May 02, 2019

Hurricane shelter funding for Babcock Ranch included in state budget

By: Vicki Parsons - IT


It seemed like a long shot, but $8 million in state funding for a hurricane shelter at Babcock Ranch has survived the Florida legislature’s budget negotiations.

Legislators on Tuesday agreed on a $90 billion-plus fiscal 2020 budget, including the shelter line item. They will not take a final vote until at least Saturday, though, due to a required 72-hour waiting period.

Gov. Ron DeSantis could still veto the line item, but the man behind the shelter idea, Syd Kitson, said he hopes that does not come to pass.

“We would hope that because of the nature of what it is we are trying to do, he (DeSantis) will understand how important this is to southwest Florida,” Kitson told the Sun.

Southwest Florida has the greatest shortage of storm shelters in the state, according to the 2018 Statewide Emergency Shelter Plan from the Florida Department of Emergency Management. According to that report, Charlotte County has no Red Cross-approved shelters, although it has a number of unapproved shelters.

Florida uses the “American Red Cross Standards for Hurricane Evacuation Shelter Selection” as the minimum for facilities to be considered safe as hurricane evacuation shelters.

The proposal was submitted originally by Rep. Michael Grant (R-Port Charlotte), and would lead to a privately owned field house to double as a storm shelter in times of emergency. It would be located in the undeveloped eastern part of the county, far from the coastal population and flooding. But population is increasing in the county’s interior with the opening of the Babcock Ranch community.

Not everyone is thrilled with the budget success.

“The funding is not our funding. It’s Syd Kitson’s funding,” said Charlotte County Commissioner Joe Tiseo Wednesday. “The appropriation request was crafted under false and misleading representation.”

Tiseo has been a persistent critic of the Babcock shelter plan since he learned of Grant’s legislative submission in March.

Tiseo’s main criticism is that the proposal includes a $2 million contribution from Charlotte County, which never came before the board in a public session. The state Appropriation Request notes a contribution of $2 million in “local” funding.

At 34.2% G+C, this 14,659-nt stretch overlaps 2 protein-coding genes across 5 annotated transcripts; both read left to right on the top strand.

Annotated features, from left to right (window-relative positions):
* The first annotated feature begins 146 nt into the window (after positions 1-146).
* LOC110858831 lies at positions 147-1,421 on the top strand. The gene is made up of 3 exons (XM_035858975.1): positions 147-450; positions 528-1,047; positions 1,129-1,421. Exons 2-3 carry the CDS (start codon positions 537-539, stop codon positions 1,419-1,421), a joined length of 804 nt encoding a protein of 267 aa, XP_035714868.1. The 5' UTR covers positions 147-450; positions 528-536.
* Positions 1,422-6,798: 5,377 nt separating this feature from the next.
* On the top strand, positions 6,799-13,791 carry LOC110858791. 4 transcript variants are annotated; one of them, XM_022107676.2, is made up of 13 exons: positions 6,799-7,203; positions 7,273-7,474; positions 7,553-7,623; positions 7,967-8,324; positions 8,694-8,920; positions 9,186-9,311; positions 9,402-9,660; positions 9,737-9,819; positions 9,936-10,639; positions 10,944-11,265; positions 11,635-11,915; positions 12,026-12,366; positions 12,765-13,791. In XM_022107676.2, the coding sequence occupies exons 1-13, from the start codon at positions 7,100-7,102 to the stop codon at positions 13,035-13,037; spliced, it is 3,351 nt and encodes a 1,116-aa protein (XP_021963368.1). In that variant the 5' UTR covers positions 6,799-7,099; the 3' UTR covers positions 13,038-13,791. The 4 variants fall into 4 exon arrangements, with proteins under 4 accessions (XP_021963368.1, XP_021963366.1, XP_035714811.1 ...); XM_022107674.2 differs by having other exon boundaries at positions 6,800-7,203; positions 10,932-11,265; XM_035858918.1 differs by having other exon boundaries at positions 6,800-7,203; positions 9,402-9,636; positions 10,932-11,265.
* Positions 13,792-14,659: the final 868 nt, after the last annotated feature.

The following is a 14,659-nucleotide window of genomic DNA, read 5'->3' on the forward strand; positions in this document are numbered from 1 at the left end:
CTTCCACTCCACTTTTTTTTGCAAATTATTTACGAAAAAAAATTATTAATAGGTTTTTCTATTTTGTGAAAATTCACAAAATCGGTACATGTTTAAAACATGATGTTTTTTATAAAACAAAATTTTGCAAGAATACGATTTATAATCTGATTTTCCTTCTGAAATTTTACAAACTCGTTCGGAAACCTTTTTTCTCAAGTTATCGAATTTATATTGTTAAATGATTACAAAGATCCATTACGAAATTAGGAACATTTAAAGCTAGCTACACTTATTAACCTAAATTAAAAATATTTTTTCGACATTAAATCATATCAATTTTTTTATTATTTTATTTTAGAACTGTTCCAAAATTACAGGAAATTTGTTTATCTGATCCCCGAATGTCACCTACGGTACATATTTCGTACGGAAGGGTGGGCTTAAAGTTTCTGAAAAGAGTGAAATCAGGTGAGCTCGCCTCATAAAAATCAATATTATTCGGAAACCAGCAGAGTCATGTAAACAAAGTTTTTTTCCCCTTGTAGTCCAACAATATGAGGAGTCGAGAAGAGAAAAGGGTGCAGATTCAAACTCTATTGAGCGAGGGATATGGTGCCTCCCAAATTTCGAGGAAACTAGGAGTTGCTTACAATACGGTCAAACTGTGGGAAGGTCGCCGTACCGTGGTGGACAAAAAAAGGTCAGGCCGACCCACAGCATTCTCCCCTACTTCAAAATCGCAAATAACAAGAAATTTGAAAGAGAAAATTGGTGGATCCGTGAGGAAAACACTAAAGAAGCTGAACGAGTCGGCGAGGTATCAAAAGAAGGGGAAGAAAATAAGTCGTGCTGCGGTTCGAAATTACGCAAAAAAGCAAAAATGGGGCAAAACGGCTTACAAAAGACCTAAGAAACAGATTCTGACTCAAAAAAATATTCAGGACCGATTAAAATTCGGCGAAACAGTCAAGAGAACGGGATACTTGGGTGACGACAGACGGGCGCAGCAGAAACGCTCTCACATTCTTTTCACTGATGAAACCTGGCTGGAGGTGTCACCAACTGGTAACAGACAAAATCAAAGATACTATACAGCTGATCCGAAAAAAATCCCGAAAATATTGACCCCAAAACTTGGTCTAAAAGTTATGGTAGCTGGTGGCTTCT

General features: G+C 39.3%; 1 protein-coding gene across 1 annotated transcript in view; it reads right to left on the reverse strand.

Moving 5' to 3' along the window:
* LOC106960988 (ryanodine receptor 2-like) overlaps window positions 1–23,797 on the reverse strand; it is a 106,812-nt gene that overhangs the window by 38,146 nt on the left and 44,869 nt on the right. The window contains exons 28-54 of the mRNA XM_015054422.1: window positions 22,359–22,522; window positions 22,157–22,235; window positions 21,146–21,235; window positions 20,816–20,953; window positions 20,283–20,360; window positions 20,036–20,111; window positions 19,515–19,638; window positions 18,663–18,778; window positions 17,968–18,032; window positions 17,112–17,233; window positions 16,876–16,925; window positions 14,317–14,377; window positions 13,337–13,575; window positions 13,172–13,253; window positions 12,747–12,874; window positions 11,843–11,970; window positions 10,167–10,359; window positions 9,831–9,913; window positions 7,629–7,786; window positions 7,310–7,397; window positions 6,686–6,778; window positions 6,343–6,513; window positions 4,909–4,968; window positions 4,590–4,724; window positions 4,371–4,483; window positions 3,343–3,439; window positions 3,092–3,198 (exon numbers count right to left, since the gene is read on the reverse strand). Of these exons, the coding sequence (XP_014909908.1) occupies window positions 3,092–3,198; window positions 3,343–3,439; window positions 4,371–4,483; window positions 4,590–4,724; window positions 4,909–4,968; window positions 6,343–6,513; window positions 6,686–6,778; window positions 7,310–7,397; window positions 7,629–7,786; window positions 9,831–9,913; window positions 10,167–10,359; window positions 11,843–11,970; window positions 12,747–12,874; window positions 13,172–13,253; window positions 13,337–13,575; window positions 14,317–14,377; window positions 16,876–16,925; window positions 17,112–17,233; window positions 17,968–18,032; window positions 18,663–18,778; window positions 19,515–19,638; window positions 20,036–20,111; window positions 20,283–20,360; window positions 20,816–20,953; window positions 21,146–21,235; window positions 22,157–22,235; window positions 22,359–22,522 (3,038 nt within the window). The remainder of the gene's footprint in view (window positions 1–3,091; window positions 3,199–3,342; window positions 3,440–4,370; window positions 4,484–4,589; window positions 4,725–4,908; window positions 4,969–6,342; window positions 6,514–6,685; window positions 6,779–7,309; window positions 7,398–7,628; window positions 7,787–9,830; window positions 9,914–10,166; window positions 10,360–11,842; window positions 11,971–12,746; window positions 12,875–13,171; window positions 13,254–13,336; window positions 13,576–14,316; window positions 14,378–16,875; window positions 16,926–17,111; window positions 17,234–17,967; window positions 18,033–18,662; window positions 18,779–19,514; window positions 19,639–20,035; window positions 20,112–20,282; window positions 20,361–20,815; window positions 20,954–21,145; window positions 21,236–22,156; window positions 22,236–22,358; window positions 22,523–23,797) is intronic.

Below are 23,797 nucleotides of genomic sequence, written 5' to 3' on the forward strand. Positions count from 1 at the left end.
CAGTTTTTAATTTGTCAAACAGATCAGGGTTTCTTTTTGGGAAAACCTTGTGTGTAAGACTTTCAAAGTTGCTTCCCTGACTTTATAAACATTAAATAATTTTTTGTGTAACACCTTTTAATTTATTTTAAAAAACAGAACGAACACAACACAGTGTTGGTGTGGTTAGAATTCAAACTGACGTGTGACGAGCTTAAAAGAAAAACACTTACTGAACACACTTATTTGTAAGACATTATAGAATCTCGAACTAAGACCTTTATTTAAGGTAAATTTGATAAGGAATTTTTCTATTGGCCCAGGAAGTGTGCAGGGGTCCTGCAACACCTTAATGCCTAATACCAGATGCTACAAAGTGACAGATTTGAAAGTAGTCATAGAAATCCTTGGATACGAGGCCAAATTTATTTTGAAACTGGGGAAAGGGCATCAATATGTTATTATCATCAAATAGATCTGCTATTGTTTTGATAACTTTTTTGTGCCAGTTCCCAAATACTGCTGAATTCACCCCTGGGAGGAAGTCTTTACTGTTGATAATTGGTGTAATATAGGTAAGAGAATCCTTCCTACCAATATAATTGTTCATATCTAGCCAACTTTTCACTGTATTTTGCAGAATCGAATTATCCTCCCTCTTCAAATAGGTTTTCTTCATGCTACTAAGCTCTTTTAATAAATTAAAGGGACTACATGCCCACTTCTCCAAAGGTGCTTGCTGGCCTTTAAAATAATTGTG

“I think the shame of this whole thing is, you’ve got millions of dollars of public money, and no hearings,” Tiseo told the Sun. “That’s a tragedy. This whole thing was done with back door deals.”

Public hearings were the first thing Kitson mentioned when asked about the next step for the shelter, now that funding appears possible.

“The next step is to put a team together and work with Lee and Charlotte counties,” Kitson said. “There’s no commitment from anyone right now to do anything. We have to see what level of engagement they want to have.”

Kitson did meet originally with commissioners one-on-one, and asked for first $8 million and later for $2 million, but that was after the legislation was filed. Not knowing of the legislation, Tiseo said he told Kitson he would not support the funding request. The other four commissioners have not commented on their meetings, and have declined to criticize Grant or Kitson in relation to the legislation.

Tiseo also said he believes the shelter will be of more use to Lee County.

In fact, Kitson said, it was a Lee County legislator, state Sen. Lizbeth Benacquisto, R-Fort Myers, who in the end, persuaded her fellow senators to buy into the plan.

“Sen. Benacquisto understood the need and really wanted to do something about it,” Kitson told the Sun.

Benacquisto filed a Senate version of the bill, which mirrors Grant’s bill. Both bills suggest funding for a field house/shelter could also require $3 million from Florida Power and Light, $2 million from local sources and $2 million from the federal government. From the state, funding would be $8 million this year and $8 million next year.

Public hearings after the fact do not redeem the project, Tiseo said. That would be rewarding bad actors, he said.

“If we set the precedent now that this is the way we establish board priorities, what about the next time?”